Emotions run high on both sides of the immigration debate. Both sides are attempting to show that the wider public opinion is behind them to put pressure on legislators to act in their interest. On May Day, May 1, there was a huge outburst of support for the pro-immigration reform side. Tens of thousands of immigration reform supporters took to the streets on Wednesday to show their support for comprehensive immigration reform.
As the members of Congress slowly attempt to grind out immigration reform legislation, the rallies serve as a powerful reminder that the legislation would concern living breathing people rather then statistics from a think tank report.
The rallies took place in dozens of cities across the United States, from Vermont to Arizona. They ranged in size from the dozens to the thousands. May Day rallies have become a recent event for pro-immigration reform supporters.
In 2006 incredibly large immigration reform rallies took place in response to bill in the House of Representative, HR 4437.
HR 4437 would have raised the penalties for undocumented immigration and classified undocumented immigrants and anyone who assisted them as felons.
The controversial bill had several waves of protests launched against it. On May Day, huge rallies took place, with over 400,000 marching in in Los Angeles and another 400,000 taking the streets of Chicago. The Senate did not pass a version of HR 4437, thus killing it in Congress.
This year instead of several large rallies organizers decided to focus on numerous smaller rallies across the United States to draw more local support for immigration reform.
Another aspect to the muted sizes of the year’s marches is that immigration reform group are also taking a focus on contacting individual members of Congress via email and social media. Such a targeting resembles the campaign waged by anti-immigration reform group in opposition to George W. Bush’s immigration reform effort. There conservative talk radio mobilized thousands of voters to call Congress, crashing the phone switchboard several times over the course of the debate. Immigration reform groups are maneuvering themselves to not get outflanked on this front again.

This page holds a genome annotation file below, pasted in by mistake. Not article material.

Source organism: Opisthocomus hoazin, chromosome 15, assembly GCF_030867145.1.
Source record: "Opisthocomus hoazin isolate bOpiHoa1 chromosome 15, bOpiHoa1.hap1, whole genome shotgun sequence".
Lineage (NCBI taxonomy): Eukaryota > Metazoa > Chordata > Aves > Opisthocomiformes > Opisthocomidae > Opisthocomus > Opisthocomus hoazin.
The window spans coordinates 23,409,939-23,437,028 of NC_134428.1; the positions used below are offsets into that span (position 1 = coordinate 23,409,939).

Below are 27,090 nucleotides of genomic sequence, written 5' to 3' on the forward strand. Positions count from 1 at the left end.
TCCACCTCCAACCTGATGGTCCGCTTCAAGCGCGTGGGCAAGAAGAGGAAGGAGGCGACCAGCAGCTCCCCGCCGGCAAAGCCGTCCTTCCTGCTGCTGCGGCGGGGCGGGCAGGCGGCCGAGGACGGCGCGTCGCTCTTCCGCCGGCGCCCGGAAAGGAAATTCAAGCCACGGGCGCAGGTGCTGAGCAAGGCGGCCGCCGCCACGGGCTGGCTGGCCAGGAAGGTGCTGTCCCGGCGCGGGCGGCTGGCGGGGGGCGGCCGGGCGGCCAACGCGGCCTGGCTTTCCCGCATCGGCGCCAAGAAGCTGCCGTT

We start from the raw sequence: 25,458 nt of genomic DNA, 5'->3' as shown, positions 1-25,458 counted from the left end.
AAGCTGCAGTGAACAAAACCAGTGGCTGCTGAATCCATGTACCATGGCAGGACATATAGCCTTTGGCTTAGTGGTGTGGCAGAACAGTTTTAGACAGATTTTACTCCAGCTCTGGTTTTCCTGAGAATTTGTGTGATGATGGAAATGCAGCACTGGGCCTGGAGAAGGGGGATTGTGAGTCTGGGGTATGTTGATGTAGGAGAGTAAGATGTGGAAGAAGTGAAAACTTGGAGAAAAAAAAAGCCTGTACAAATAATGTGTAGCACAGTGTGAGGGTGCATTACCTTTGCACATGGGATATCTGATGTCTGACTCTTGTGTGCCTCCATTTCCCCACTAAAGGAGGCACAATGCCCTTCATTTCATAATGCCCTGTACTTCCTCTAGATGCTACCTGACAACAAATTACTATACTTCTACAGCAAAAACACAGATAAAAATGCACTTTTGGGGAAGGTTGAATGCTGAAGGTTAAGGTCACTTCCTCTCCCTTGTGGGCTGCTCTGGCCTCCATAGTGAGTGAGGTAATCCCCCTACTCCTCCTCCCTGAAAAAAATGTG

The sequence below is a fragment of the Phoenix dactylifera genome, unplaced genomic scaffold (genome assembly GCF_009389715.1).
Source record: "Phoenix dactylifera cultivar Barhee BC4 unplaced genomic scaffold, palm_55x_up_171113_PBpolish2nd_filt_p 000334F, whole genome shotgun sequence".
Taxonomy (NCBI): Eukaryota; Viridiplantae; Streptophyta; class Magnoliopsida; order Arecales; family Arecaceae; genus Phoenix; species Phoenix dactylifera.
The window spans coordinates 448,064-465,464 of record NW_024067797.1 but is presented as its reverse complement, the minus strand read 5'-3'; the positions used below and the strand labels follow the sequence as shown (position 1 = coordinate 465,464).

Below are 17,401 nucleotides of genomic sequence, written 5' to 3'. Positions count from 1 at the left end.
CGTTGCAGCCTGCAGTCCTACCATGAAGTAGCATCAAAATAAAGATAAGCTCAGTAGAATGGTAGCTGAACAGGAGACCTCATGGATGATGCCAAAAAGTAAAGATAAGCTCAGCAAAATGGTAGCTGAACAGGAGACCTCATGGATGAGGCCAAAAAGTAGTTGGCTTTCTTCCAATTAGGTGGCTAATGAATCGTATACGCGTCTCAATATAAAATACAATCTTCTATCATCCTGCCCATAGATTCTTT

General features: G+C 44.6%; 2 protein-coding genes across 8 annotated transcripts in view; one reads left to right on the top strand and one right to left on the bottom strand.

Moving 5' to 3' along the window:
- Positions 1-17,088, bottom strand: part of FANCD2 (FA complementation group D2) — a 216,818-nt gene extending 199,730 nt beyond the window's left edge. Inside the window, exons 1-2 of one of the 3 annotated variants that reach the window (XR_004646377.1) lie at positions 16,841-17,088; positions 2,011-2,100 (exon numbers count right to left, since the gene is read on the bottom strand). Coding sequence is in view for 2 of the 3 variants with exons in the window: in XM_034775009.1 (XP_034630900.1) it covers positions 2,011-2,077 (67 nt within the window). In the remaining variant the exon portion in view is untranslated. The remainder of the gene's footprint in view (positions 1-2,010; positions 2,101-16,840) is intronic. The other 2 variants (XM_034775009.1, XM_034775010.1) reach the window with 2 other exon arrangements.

The bipartisian Gang of Eight immigration reform bill that was released earlier in April represents the next chance that immigration reform supporters have at passing legislation since the defeat of the last attempt under the Bush administration. One of the bill authors, Senator Dick Durbin (D-Ill.), spoke at one of the rallies saying, that this was, "the best chance we’ve had in 25 years to pass comprehensive immigration reform this year in Washington, D.C."
As congressional debate continues over immigration reform, these rallies serve as a powerful reminder that immigration reform will affect millions of people in the United States. As the bill continues its way through Congress do not expect both sides to grow quieter in the court of public opinion.